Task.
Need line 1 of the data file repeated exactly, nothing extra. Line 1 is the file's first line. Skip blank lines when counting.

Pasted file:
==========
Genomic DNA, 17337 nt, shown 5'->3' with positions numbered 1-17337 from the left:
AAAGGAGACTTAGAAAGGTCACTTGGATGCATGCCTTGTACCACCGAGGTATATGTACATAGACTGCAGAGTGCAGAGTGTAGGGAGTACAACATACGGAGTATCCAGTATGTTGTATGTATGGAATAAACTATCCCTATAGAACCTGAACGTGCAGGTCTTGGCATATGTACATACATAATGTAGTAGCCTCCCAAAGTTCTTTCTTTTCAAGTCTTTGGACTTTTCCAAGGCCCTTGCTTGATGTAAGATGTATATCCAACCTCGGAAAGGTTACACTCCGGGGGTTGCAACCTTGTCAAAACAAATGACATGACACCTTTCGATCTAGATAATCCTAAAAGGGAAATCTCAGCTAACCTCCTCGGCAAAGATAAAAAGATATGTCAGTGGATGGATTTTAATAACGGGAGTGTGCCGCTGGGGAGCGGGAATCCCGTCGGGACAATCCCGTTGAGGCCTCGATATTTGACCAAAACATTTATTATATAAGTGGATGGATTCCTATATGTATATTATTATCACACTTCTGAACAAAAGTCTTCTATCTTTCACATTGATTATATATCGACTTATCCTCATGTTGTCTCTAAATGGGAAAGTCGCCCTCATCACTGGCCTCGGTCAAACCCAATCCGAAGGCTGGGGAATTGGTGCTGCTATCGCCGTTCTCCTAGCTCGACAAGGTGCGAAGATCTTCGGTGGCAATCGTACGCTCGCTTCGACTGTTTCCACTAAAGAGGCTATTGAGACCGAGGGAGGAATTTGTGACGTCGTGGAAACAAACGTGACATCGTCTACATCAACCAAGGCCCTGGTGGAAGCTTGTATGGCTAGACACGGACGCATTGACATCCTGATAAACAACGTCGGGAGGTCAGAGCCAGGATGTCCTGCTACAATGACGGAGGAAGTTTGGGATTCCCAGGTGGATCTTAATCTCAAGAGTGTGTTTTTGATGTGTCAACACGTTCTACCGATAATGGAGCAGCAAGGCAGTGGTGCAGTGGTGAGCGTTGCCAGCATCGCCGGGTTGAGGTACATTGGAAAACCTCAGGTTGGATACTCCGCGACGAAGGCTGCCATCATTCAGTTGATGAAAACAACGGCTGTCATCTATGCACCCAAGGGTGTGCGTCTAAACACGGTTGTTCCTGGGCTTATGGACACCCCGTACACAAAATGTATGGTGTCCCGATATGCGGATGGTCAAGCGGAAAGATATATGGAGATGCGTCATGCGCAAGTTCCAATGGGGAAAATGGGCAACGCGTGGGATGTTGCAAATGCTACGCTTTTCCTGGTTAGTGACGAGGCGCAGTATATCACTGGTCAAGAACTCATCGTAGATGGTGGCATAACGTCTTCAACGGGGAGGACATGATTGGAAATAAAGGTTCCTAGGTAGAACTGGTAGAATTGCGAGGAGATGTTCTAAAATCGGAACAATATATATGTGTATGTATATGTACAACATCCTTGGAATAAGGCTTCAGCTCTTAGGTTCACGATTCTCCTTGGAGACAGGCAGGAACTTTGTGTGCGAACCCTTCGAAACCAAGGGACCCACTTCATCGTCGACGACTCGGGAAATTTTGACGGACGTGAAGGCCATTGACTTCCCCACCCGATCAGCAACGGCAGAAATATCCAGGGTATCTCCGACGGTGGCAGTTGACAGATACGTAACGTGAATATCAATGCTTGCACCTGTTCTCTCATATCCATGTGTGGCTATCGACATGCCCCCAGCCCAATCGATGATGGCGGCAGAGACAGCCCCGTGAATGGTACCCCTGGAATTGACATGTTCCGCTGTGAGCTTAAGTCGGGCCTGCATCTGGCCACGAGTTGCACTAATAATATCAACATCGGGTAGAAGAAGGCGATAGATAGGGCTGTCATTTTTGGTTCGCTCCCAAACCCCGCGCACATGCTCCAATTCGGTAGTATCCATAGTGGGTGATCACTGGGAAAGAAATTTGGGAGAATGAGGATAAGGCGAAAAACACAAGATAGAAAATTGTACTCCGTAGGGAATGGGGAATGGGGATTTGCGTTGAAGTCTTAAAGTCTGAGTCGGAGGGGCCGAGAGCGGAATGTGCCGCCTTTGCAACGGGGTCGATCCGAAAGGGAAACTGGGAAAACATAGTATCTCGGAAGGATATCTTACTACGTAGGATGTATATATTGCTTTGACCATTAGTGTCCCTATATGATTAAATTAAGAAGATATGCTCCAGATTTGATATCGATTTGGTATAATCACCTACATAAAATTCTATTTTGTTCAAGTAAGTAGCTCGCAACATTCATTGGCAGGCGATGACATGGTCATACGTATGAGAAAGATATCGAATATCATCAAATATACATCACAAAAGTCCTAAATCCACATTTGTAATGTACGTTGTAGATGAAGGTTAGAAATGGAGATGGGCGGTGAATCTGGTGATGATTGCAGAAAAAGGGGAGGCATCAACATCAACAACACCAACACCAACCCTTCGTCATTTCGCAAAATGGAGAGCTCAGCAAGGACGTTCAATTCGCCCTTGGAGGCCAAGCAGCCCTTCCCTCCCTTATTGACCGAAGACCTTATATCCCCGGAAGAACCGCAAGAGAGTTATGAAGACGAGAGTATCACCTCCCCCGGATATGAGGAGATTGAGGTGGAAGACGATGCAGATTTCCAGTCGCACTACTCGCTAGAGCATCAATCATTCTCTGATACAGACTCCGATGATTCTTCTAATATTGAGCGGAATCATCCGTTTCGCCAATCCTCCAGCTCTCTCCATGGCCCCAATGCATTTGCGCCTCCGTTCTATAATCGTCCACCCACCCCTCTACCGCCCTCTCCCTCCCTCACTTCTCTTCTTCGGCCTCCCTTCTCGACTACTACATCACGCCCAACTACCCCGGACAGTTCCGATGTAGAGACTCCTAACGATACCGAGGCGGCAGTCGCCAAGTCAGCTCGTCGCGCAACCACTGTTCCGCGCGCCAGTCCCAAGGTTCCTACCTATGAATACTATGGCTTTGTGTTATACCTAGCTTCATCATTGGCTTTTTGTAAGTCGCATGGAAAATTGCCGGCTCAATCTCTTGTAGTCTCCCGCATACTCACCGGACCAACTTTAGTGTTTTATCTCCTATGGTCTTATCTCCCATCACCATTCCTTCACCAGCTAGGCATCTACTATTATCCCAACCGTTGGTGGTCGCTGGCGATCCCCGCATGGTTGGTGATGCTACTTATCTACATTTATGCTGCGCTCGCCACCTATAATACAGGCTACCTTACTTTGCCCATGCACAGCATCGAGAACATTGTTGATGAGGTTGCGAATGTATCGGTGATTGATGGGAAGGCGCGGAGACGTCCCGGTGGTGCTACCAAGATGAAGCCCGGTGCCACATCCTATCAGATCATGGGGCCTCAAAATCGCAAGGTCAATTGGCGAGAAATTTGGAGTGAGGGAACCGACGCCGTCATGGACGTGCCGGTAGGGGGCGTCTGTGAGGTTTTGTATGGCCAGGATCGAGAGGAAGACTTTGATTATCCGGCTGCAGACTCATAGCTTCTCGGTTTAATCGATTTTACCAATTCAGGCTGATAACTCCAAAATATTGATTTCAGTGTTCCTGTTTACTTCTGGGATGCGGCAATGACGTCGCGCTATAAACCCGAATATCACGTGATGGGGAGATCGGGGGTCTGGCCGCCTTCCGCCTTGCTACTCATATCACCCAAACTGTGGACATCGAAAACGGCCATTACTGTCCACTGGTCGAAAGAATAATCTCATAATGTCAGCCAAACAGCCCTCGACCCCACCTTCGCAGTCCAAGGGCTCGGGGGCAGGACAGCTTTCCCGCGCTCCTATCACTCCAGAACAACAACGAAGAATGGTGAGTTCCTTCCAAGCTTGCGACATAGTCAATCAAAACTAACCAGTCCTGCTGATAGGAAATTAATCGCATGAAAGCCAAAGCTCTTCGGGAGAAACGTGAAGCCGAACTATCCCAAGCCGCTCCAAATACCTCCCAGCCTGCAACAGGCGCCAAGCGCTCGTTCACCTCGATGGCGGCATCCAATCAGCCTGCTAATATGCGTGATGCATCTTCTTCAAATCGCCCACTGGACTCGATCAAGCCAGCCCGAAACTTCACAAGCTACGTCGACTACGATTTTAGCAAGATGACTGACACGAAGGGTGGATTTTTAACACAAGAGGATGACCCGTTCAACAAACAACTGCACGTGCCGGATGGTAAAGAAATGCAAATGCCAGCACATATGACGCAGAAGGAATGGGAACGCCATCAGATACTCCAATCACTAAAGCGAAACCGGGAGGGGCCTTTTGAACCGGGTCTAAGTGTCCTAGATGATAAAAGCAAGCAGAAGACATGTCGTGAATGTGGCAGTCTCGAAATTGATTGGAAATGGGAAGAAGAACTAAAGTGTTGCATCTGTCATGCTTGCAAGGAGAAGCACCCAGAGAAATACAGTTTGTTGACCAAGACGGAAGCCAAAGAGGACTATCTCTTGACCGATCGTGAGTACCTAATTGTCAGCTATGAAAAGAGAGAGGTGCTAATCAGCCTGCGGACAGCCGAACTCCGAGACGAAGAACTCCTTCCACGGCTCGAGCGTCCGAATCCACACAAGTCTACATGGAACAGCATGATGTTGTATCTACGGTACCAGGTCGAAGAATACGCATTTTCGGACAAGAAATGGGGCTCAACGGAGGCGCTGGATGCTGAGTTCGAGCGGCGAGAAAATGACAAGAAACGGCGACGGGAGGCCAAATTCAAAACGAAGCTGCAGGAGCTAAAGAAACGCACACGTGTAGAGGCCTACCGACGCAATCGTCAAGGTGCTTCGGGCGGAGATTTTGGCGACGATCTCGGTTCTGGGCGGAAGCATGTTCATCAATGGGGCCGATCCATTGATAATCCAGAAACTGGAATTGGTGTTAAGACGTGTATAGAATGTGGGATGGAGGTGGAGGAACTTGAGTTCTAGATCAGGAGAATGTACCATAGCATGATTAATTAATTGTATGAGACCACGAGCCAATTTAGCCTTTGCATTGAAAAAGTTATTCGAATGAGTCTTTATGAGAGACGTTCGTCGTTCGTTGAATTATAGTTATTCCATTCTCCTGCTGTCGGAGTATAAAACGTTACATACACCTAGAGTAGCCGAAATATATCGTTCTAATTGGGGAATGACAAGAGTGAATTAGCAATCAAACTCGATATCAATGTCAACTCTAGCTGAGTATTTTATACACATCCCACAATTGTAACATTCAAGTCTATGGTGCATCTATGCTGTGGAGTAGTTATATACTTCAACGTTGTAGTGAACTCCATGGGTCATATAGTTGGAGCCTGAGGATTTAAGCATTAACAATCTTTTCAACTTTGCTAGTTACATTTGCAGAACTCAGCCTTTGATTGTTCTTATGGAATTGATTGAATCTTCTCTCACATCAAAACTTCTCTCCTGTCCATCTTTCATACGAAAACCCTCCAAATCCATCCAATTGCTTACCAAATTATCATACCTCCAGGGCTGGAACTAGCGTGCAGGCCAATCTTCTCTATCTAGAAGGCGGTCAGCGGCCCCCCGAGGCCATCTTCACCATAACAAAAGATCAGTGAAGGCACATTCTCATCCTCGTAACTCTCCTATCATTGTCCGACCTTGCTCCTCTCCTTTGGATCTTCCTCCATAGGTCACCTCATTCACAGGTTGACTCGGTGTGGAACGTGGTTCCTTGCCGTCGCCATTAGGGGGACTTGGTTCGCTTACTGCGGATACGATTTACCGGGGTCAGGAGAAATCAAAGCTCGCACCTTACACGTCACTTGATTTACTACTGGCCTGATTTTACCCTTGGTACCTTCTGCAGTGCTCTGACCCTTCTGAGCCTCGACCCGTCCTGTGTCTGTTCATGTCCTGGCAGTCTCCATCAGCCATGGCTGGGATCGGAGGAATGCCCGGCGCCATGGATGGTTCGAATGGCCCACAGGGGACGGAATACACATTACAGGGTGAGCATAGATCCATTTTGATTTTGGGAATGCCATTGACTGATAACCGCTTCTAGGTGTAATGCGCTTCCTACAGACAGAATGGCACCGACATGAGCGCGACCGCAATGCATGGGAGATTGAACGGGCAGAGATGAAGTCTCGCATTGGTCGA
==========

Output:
Genomic DNA, 17337 nt, shown 5'->3' with positions numbered 1-17337 from the left: